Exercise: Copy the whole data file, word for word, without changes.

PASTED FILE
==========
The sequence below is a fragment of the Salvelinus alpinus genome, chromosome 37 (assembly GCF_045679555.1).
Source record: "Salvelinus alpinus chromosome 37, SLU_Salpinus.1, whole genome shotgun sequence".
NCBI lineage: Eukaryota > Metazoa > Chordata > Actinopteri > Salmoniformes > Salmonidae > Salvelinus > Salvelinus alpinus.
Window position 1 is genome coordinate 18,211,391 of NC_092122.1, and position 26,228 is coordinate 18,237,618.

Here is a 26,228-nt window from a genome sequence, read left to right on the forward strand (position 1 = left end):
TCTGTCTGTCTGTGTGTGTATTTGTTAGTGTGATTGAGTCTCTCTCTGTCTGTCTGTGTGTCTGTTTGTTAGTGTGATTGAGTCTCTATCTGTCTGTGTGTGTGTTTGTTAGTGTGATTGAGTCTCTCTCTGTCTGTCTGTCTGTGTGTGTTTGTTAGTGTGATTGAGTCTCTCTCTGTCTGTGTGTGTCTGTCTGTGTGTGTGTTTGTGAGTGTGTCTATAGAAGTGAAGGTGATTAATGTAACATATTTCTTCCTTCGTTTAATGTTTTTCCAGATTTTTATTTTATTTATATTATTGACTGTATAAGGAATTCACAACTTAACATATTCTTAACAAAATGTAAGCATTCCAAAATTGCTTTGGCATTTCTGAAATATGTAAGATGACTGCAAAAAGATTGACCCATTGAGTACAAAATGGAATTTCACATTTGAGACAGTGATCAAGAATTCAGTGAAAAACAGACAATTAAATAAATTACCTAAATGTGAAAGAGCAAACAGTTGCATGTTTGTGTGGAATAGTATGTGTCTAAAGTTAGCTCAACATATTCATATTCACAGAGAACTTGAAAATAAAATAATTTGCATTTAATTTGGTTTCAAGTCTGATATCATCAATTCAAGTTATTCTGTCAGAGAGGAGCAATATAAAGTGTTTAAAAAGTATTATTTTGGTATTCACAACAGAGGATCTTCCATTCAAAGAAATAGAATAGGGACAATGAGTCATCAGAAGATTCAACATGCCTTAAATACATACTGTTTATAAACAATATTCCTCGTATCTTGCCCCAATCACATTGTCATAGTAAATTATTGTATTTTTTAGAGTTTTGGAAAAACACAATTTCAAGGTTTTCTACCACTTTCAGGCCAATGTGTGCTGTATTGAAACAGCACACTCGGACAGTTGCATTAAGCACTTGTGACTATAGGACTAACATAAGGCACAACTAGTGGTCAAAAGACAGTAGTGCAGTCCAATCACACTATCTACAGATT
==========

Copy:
The sequence below is a fragment of the Salvelinus alpinus genome, chromosome 37 (assembly GCF_045679555.1).
Source record: "Salvelinus alpinus chromosome 37, SLU_Salpinus.1, whole genome shotgun sequence".
NCBI lineage: Eukaryota > Metazoa > Chordata > Actinopteri > Salmoniformes > Salmonidae > Salvelinus > Salvelinus alpinus.
Window position 1 is genome coordinate 18,211,391 of NC_092122.1, and position 26,228 is coordinate 18,237,618.

Here is a 26,228-nt window from a genome sequence, read left to right on the forward strand (position 1 = left end):
TCTGTCTGTCTGTGTGTGTATTTGTTAGTGTGATTGAGTCTCTCTCTGTCTGTCTGTGTGTCTGTTTGTTAGTGTGATTGAGTCTCTATCTGTCTGTGTGTGTGTTTGTTAGTGTGATTGAGTCTCTCTCTGTCTGTCTGTCTGTGTGTGTTTGTTAGTGTGATTGAGTCTCTCTCTGTCTGTGTGTGTCTGTCTGTGTGTGTGTTTGTGAGTGTGTCTATAGAAGTGAAGGTGATTAATGTAACATATTTCTTCCTTCGTTTAATGTTTTTCCAGATTTTTATTTTATTTATATTATTGACTGTATAAGGAATTCACAACTTAACATATTCTTAACAAAATGTAAGCATTCCAAAATTGCTTTGGCATTTCTGAAATATGTAAGATGACTGCAAAAAGATTGACCCATTGAGTACAAAATGGAATTTCACATTTGAGACAGTGATCAAGAATTCAGTGAAAAACAGACAATTAAATAAATTACCTAAATGTGAAAGAGCAAACAGTTGCATGTTTGTGTGGAATAGTATGTGTCTAAAGTTAGCTCAACATATTCATATTCACAGAGAACTTGAAAATAAAATAATTTGCATTTAATTTGGTTTCAAGTCTGATATCATCAATTCAAGTTATTCTGTCAGAGAGGAGCAATATAAAGTGTTTAAAAAGTATTATTTTGGTATTCACAACAGAGGATCTTCCATTCAAAGAAATAGAATAGGGACAATGAGTCATCAGAAGATTCAACATGCCTTAAATACATACTGTTTATAAACAATATTCCTCGTATCTTGCCCCAATCACATTGTCATAGTAAATTATTGTATTTTTTAGAGTTTTGGAAAAACACAATTTCAAGGTTTTCTACCACTTTCAGGCCAATGTGTGCTGTATTGAAACAGCACACTCGGACAGTTGCATTAAGCACTTGTGACTATAGGACTAACATAAGGCACAACTAGTGGTCAAAAGACAGTAGTGCAGTCCAATCACACTATCTACAGATT